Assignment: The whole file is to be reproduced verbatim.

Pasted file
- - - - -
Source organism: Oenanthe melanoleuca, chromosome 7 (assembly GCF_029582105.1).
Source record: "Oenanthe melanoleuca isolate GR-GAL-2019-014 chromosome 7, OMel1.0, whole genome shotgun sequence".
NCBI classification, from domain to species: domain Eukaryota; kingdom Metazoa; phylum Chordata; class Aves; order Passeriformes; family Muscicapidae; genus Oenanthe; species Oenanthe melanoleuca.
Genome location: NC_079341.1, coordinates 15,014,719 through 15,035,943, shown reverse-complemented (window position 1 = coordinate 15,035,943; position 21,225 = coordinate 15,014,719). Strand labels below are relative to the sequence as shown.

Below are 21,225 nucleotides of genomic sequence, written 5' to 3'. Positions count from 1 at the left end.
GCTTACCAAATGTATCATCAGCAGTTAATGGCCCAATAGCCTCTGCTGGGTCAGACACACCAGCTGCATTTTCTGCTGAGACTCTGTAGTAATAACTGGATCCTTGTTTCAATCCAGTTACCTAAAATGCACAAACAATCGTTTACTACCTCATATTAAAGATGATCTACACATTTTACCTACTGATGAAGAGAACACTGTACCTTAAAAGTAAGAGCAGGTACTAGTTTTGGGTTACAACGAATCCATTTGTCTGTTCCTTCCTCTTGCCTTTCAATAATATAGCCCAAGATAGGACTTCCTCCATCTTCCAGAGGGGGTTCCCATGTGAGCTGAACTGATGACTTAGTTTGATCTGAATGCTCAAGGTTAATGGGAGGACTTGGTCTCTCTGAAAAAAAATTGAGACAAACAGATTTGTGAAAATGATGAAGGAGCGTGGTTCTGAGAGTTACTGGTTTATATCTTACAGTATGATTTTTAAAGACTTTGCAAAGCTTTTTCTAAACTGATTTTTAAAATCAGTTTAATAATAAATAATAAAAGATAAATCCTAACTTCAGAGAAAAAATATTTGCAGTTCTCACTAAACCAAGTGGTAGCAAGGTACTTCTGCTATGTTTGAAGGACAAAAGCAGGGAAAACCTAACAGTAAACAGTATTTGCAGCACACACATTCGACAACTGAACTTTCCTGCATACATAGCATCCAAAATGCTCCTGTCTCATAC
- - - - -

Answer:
Source organism: Oenanthe melanoleuca, chromosome 7 (assembly GCF_029582105.1).
Source record: "Oenanthe melanoleuca isolate GR-GAL-2019-014 chromosome 7, OMel1.0, whole genome shotgun sequence".
NCBI classification, from domain to species: domain Eukaryota; kingdom Metazoa; phylum Chordata; class Aves; order Passeriformes; family Muscicapidae; genus Oenanthe; species Oenanthe melanoleuca.
Genome location: NC_079341.1, coordinates 15,014,719 through 15,035,943, shown reverse-complemented (window position 1 = coordinate 15,035,943; position 21,225 = coordinate 15,014,719). Strand labels below are relative to the sequence as shown.

Below are 21,225 nucleotides of genomic sequence, written 5' to 3'. Positions count from 1 at the left end.
GCTTACCAAATGTATCATCAGCAGTTAATGGCCCAATAGCCTCTGCTGGGTCAGACACACCAGCTGCATTTTCTGCTGAGACTCTGTAGTAATAACTGGATCCTTGTTTCAATCCAGTTACCTAAAATGCACAAACAATCGTTTACTACCTCATATTAAAGATGATCTACACATTTTACCTACTGATGAAGAGAACACTGTACCTTAAAAGTAAGAGCAGGTACTAGTTTTGGGTTACAACGAATCCATTTGTCTGTTCCTTCCTCTTGCCTTTCAATAATATAGCCCAAGATAGGACTTCCTCCATCTTCCAGAGGGGGTTCCCATGTGAGCTGAACTGATGACTTAGTTTGATCTGAATGCTCAAGGTTAATGGGAGGACTTGGTCTCTCTGAAAAAAAATTGAGACAAACAGATTTGTGAAAATGATGAAGGAGCGTGGTTCTGAGAGTTACTGGTTTATATCTTACAGTATGATTTTTAAAGACTTTGCAAAGCTTTTTCTAAACTGATTTTTAAAATCAGTTTAATAATAAATAATAAAAGATAAATCCTAACTTCAGAGAAAAAATATTTGCAGTTCTCACTAAACCAAGTGGTAGCAAGGTACTTCTGCTATGTTTGAAGGACAAAAGCAGGGAAAACCTAACAGTAAACAGTATTTGCAGCACACACATTCGACAACTGAACTTTCCTGCATACATAGCATCCAAAATGCTCCTGTCTCATAC